Shot List

00:07 'Ruins of Wytschaete village, captured by the North and South Irishmen fighting side by side.' An area destroyed by battle. Earthen mounds, some wood and metal, small dead trees. Pan across a group of soldiers arranged in three rows, talking and laughing. Pan across a large group portrait of soldiers in uniform and shirtsleeves. Many men are smoking. 03:31 'The Royal Dublin Fusiliers with their trophies.' Large group of soldiers waving German hats, clubs, guns. One man is in full regalia with bayonetted gun. 04:38 'Some of the men who were led 'over the top' by the late Major W Redmond, MP.' Group of men milling around outside tent barracks. They are lining up in front of the camera and waving hats. 05:40 'The Graves behind the Irish lines.' Trenches. Men digging. Sandbags. A couple of white crosses. 05:52 'A memorial service for the dead'. Large group of soldiers standing with their backs to the camera. They are outside a brick building. There is a priest/minister at the front. 06:07 'The last resting place of a great and noble Irishman, Major W Redmond MP.' Two nuns on garden/cemetery (?). Newly filled grave covered in pot plants and flowers. 06:48 'Irish and Australian wounded in Blighty.' Soldiers wearing coats, about 6 men have a bandaged arm. 07:08 'Canadian Irish visit the old Homeland. The citizens of Cork fete the Irish Canadians as they march through the streets.' Bands, marching. Crowd waving white hankies. Officials outside building. 07:55 'Belfast: Inspection of the City Hall'. Soldiers on parade. Bayonettes covered in white. Mayors speech. 08:46 'Blarney Castle: Famous for the Kissing Stone which is on the outerwalls. The Irish legend says that he who kisses the stone, a difficult operation, will be blessed with a fluent tongue.' Soldiers being held to kiss the stone. 09:50 'Fair souvenir hunters at Limerick.' Soldiers and nurses. Nurses removing shrapnel (?) from soldiers shoulders. 10:34 'At Armagh. Cardinal Logue entertains the Officers.' Soldiers wearing coats. Pan along line of soldiers. Cardinal in centre. 11:08 'The visit to Armagh. The regiment goes to mass.' Soldiers and public walking up stairs to the church. 11:44 'Cardinal Logue preaches to the men.' View of inside the church. 'We are all longing for peace, but it must be just peace, it must be a stable peace, it must be a permanent peace, and not a halting one.' 'Leaving the Cathedral'. Band in front followed by soldiers leaving through the gates.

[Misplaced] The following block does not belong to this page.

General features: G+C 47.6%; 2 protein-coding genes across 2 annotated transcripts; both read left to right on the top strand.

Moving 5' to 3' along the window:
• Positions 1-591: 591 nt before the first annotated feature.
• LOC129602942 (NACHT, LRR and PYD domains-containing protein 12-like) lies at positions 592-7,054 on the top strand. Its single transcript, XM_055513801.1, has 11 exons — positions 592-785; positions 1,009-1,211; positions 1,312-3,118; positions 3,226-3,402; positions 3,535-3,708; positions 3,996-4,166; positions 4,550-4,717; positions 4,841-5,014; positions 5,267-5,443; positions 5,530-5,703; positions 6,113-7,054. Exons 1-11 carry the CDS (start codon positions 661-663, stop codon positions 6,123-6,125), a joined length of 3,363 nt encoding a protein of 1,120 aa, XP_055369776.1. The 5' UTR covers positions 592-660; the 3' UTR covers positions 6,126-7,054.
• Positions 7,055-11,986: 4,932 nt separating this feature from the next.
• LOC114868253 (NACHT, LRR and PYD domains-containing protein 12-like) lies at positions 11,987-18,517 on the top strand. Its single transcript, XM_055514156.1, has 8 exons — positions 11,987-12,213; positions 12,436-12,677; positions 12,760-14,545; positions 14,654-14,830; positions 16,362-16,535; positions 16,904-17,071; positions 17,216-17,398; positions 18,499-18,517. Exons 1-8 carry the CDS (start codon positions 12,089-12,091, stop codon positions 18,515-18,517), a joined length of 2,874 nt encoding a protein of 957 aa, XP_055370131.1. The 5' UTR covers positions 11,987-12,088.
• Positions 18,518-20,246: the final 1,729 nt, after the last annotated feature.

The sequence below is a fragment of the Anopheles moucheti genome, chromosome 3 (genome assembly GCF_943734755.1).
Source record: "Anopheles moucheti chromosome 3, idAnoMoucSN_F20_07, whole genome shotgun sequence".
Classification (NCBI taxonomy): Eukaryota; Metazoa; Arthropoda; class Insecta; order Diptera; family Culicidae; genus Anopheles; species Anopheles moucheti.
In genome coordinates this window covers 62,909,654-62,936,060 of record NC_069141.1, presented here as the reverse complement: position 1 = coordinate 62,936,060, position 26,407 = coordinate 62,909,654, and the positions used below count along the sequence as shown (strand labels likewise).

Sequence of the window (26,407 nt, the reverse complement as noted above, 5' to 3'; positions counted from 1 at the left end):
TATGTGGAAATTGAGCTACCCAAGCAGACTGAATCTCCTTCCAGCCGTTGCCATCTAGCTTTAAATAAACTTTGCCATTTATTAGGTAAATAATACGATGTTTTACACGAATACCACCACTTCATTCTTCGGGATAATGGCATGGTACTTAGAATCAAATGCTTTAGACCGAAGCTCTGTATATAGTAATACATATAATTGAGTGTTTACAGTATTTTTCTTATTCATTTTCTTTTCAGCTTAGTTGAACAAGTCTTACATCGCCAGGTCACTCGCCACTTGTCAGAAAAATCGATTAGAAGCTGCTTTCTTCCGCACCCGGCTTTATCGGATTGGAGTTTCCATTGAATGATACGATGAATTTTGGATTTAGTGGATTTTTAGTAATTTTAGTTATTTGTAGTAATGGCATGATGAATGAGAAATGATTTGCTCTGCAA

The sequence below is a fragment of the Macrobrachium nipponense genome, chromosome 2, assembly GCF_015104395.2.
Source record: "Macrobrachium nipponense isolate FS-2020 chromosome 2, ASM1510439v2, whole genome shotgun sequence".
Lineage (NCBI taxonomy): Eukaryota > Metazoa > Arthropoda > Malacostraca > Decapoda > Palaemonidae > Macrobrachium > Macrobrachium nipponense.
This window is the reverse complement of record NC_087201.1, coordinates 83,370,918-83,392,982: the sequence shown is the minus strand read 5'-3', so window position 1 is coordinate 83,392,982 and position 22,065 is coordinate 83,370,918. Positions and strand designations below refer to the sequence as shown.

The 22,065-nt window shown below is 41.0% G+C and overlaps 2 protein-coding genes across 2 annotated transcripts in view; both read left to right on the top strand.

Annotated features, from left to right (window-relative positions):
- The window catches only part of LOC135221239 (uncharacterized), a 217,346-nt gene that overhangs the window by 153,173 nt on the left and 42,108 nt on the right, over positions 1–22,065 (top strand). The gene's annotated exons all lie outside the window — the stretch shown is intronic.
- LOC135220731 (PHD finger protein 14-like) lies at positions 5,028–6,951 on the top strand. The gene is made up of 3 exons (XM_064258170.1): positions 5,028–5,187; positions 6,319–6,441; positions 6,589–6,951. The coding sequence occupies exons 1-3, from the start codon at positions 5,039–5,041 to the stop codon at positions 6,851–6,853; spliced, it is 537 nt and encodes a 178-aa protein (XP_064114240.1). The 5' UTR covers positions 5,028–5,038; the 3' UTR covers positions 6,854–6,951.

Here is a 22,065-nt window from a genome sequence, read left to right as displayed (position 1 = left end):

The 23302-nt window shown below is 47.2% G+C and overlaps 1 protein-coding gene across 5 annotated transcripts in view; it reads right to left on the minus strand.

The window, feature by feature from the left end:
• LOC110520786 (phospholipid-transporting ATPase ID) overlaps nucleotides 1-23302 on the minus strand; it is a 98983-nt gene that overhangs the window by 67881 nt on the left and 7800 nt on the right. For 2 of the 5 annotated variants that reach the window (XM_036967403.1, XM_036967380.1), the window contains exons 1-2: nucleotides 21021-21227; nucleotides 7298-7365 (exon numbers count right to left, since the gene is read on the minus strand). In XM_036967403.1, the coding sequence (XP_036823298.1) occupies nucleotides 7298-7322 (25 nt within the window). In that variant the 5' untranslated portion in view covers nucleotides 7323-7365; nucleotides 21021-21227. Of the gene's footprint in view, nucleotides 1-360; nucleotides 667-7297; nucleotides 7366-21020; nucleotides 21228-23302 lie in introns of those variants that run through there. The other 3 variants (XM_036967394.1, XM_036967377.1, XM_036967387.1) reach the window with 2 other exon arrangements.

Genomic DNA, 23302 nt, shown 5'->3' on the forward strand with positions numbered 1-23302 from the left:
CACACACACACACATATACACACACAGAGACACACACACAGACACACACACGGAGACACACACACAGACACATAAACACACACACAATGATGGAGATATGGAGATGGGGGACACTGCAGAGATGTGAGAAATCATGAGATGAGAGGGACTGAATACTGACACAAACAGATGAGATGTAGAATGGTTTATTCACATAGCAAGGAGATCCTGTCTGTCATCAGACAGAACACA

Credits

Sponsor - Ministry of Information; Production Company - British Topical Committee for War Films.